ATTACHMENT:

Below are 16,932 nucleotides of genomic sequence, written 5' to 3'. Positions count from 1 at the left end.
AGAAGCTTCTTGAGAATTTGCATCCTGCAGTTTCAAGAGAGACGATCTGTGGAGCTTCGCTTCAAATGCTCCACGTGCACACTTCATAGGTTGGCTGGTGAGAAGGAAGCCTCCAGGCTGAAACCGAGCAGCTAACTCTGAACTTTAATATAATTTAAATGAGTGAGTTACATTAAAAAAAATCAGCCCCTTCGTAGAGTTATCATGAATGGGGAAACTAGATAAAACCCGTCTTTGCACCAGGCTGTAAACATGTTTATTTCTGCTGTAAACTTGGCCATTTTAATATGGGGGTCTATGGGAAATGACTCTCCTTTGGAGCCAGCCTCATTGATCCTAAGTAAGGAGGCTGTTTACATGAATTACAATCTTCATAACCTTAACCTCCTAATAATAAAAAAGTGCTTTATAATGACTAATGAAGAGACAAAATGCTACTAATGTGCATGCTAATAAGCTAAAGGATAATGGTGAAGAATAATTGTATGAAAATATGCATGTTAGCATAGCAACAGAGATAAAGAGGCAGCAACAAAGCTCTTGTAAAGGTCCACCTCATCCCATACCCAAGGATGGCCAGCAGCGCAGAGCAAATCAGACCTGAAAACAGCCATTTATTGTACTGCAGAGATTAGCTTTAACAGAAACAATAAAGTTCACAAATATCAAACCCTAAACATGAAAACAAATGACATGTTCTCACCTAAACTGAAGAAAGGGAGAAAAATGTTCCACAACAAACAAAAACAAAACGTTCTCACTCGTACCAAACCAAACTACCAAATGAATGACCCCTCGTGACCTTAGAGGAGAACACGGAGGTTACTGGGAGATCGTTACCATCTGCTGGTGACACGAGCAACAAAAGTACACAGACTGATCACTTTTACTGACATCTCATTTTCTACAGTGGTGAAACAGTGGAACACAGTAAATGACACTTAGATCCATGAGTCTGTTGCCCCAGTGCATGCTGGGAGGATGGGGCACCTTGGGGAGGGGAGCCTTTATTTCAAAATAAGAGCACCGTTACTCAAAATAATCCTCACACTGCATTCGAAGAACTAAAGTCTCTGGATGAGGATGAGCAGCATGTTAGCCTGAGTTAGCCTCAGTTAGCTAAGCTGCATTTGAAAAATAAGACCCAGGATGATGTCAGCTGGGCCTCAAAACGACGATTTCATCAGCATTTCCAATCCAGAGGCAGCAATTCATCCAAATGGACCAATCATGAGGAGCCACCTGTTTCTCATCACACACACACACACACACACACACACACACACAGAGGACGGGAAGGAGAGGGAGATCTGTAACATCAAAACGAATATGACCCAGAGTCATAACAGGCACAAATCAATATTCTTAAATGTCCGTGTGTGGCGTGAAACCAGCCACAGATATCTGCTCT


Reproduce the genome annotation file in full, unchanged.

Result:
Below are 16,932 nucleotides of genomic sequence, written 5' to 3'. Positions count from 1 at the left end.
AGAAGCTTCTTGAGAATTTGCATCCTGCAGTTTCAAGAGAGACGATCTGTGGAGCTTCGCTTCAAATGCTCCACGTGCACACTTCATAGGTTGGCTGGTGAGAAGGAAGCCTCCAGGCTGAAACCGAGCAGCTAACTCTGAACTTTAATATAATTTAAATGAGTGAGTTACATTAAAAAAAATCAGCCCCTTCGTAGAGTTATCATGAATGGGGAAACTAGATAAAACCCGTCTTTGCACCAGGCTGTAAACATGTTTATTTCTGCTGTAAACTTGGCCATTTTAATATGGGGGTCTATGGGAAATGACTCTCCTTTGGAGCCAGCCTCATTGATCCTAAGTAAGGAGGCTGTTTACATGAATTACAATCTTCATAACCTTAACCTCCTAATAATAAAAAAGTGCTTTATAATGACTAATGAAGAGACAAAATGCTACTAATGTGCATGCTAATAAGCTAAAGGATAATGGTGAAGAATAATTGTATGAAAATATGCATGTTAGCATAGCAACAGAGATAAAGAGGCAGCAACAAAGCTCTTGTAAAGGTCCACCTCATCCCATACCCAAGGATGGCCAGCAGCGCAGAGCAAATCAGACCTGAAAACAGCCATTTATTGTACTGCAGAGATTAGCTTTAACAGAAACAATAAAGTTCACAAATATCAAACCCTAAACATGAAAACAAATGACATGTTCTCACCTAAACTGAAGAAAGGGAGAAAAATGTTCCACAACAAACAAAAACAAAACGTTCTCACTCGTACCAAACCAAACTACCAAATGAATGACCCCTCGTGACCTTAGAGGAGAACACGGAGGTTACTGGGAGATCGTTACCATCTGCTGGTGACACGAGCAACAAAAGTACACAGACTGATCACTTTTACTGACATCTCATTTTCTACAGTGGTGAAACAGTGGAACACAGTAAATGACACTTAGATCCATGAGTCTGTTGCCCCAGTGCATGCTGGGAGGATGGGGCACCTTGGGGAGGGGAGCCTTTATTTCAAAATAAGAGCACCGTTACTCAAAATAATCCTCACACTGCATTCGAAGAACTAAAGTCTCTGGATGAGGATGAGCAGCATGTTAGCCTGAGTTAGCCTCAGTTAGCTAAGCTGCATTTGAAAAATAAGACCCAGGATGATGTCAGCTGGGCCTCAAAACGACGATTTCATCAGCATTTCCAATCCAGAGGCAGCAATTCATCCAAATGGACCAATCATGAGGAGCCACCTGTTTCTCATCACACACACACACACACACACACACACACACACAGAGGACGGGAAGGAGAGGGAGATCTGTAACATCAAAACGAATATGACCCAGAGTCATAACAGGCACAAATCAATATTCTTAAATGTCCGTGTGTGGCGTGAAACCAGCCACAGATATCTGCTCT